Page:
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“A soldier is someone’s son or father or brother,” he said. “The public has a right to know where we are sending our soldiers and why.”–– Mohd Arshad Raji, retired Brigadier-General

COMMENT | Chickenhawk politicians are usually extremely gung-ho about military action, especially when nobody holds them accountable for their words. Kudos to Rais Hussin and P Ramasamy for calling out Defence Minister Hishammuddin Hussein on his extremely cavalier reminder that the Malaysian security apparatus is ready for action when it comes to the Jerusalem issue.

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Malaysia’s Chickenhawk  Defense Minister –Hishamuddin Hussein Onn

I wonder what would have happened that if instead of international mockery, someone took up Malaysia’s preparedness to send troops to Jerusalem? What would have been the response then? Would we have backtracked and attempted to explain that in Malaysia, establishment politicians can say anything they want but they cannot be held accountable for what they say?>

On the other hand, maybe what the current UMNO grand poohbah said in his big meet-up in Istanbul with other concerned Muslim potentates that US investments trumps any real action to go with that outrage, is a more acceptable solution? And let us not forget the ever-reliable strategy of dragging the United Nations to voice out whatever grievances that Muslim potentates claim on behalf of Palestinians.

In other words, the Defence Minister’s words were just more empty talk to burnish Malaysia’s increasingly joked about Islamic preoccupations on the world stage. No doubt whatever we learned from whatever we were doing in Saudi Arabia would have come in handy if we decided to ship our lads to Israel. Speaking of what we learned in Saudi Arabia, I am still unclear as to why we were there in the first place.

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22 members of Malaysian Armed Forces receiving their certificates and medals from Saudi Government for services rendered during  Ops Yeman since May, 2015.

In 2015, Arab News, under the chest thumping headline, ‘Malaysian troops join Arab coalition’, claimed that – “Malaysia has become the 12th country to join the coalition after Senegal which is sending 2,100 troops to fight the Houthis and the forces loyal to former President Ali Abdullah Saleh. The Ministry of Defence explained that the coalition’s operations centre is preparing for incorporating the Malaysian and Senegalese forces into the ranks and determining the nature of tasks assigned to them.”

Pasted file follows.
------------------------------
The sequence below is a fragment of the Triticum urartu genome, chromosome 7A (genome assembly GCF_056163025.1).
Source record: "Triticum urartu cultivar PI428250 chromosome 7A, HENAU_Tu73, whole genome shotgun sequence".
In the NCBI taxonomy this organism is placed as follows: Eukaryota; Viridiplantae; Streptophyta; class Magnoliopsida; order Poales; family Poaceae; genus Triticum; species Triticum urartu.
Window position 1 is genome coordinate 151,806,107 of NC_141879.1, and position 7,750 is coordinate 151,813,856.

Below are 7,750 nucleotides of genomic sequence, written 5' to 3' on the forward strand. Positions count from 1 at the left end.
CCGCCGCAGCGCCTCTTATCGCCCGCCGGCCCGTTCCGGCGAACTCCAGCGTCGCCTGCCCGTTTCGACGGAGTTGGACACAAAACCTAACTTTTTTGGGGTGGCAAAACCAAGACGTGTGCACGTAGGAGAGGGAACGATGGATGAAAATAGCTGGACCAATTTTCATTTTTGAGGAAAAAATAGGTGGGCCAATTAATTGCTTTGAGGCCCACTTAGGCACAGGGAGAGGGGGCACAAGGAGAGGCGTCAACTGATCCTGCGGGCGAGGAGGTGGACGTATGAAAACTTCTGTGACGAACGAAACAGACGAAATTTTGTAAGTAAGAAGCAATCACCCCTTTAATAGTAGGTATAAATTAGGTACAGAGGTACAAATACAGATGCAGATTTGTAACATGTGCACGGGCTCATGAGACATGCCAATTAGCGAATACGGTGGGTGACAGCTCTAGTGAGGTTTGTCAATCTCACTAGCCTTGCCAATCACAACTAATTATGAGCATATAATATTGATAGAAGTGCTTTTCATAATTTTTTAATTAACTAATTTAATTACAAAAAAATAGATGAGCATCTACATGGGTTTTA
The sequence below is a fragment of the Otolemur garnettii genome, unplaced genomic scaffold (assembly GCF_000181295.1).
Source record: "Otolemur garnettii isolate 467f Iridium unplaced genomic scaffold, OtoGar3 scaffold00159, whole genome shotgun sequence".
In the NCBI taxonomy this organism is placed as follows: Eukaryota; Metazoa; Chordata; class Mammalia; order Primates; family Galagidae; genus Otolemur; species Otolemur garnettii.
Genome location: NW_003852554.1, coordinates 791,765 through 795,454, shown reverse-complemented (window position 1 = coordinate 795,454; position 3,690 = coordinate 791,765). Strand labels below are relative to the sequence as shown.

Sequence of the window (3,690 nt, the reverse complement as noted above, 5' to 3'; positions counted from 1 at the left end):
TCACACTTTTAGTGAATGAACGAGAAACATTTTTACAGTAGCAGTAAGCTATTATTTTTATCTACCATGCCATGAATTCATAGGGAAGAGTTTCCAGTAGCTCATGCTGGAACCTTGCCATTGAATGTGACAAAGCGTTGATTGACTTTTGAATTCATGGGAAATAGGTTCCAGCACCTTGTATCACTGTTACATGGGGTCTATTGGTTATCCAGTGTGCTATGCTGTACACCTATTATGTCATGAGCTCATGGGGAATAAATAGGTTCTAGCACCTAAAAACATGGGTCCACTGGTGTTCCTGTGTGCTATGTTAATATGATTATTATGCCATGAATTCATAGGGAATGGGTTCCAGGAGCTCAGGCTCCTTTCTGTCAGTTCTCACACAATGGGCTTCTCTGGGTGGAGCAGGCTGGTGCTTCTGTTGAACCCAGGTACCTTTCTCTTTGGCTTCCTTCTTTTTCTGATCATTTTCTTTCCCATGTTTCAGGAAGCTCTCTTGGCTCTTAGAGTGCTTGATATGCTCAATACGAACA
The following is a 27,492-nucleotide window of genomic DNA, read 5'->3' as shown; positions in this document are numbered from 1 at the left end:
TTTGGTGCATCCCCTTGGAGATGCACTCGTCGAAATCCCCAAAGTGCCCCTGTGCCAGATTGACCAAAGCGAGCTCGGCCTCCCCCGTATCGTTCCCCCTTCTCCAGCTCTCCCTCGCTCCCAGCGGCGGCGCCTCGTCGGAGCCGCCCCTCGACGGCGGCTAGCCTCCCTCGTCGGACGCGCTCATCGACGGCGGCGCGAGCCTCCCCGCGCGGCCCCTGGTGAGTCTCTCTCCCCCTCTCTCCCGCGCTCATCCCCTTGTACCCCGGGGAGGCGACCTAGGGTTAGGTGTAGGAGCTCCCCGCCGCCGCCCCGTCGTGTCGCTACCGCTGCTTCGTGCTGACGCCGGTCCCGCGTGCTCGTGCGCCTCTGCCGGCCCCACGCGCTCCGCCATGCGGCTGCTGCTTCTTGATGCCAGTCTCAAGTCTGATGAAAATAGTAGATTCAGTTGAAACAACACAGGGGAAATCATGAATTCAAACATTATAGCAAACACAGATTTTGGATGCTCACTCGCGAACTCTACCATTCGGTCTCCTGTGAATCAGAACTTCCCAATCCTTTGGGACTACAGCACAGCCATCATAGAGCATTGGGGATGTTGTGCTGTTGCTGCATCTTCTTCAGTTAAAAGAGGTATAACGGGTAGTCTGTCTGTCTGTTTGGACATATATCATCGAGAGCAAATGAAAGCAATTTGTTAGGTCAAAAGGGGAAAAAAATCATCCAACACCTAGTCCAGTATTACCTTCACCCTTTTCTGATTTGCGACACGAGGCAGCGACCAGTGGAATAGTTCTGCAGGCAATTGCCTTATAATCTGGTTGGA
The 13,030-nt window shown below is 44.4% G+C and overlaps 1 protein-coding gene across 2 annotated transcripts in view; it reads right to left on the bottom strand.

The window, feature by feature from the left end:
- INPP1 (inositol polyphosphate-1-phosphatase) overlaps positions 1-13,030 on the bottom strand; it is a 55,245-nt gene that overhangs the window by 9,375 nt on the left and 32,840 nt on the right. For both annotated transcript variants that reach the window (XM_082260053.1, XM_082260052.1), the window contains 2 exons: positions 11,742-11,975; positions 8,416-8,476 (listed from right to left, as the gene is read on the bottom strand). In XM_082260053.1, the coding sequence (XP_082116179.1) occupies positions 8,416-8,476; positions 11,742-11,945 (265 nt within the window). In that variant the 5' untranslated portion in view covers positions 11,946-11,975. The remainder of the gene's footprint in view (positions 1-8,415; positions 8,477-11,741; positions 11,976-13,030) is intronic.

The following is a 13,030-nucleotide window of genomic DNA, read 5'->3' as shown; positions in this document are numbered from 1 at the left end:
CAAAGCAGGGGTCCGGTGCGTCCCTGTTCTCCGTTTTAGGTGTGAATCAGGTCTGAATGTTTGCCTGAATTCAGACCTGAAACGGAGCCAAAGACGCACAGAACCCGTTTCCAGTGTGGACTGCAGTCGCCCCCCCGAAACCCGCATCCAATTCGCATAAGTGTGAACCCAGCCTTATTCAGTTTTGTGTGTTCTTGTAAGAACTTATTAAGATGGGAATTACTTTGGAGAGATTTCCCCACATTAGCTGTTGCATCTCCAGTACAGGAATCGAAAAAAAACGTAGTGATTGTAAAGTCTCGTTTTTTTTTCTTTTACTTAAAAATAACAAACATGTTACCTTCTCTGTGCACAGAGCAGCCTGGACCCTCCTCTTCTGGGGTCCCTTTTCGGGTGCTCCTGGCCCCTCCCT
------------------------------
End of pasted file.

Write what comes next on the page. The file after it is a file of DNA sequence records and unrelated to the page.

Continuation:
Now, of course, under questioning by Amanah, among others, we are told by the Defense Minister that all we were doing there, besides “learning” that is, was evacuating Malaysians who were in Yemen. Why we need to “join a coalition” and send troops to evacuate Malaysian citizens when there are so many other less controversial and effective means of evacuation is beyond me.

Amanah, of course, loses points because one of their predictable concerns was that the presence of Malaysians troops there is awkward “because Western powers such as France and Britain were also present. These countries, the opposition party said, had anti-Islam policies” – which is dumb because thousands of Yemeni Muslims are butchered by another Muslim country.

A learning expedition

Of course, ever since the House of Saud got entangled in the 1MDB fiasco, Malaysia seems to have become extremely chummy with the Kingdom. Indeed, not only was the visit by the Saudi monarch memorable for reasons, which is beyond the scope of this piece but which I have documented elsewhere, we even managed to foil an assassination attempt allegedly planned by Yemeni operatives.

Image result for Najib and Saudi KIng


As reported in The Independent, Malaysia foils ‘Yemeni attack’ on Saudi Arabia’s King Salman’ – “Malaysian police said they foiled an attack on Arab royals by suspected Yemeni militants.

“Seven militants, including four Yemenis, two Malaysians and one Indonesian, were arrested in separate raids ahead of Saudi King Salman bin Abdul Aziz’s visit to Kuala Lumpur…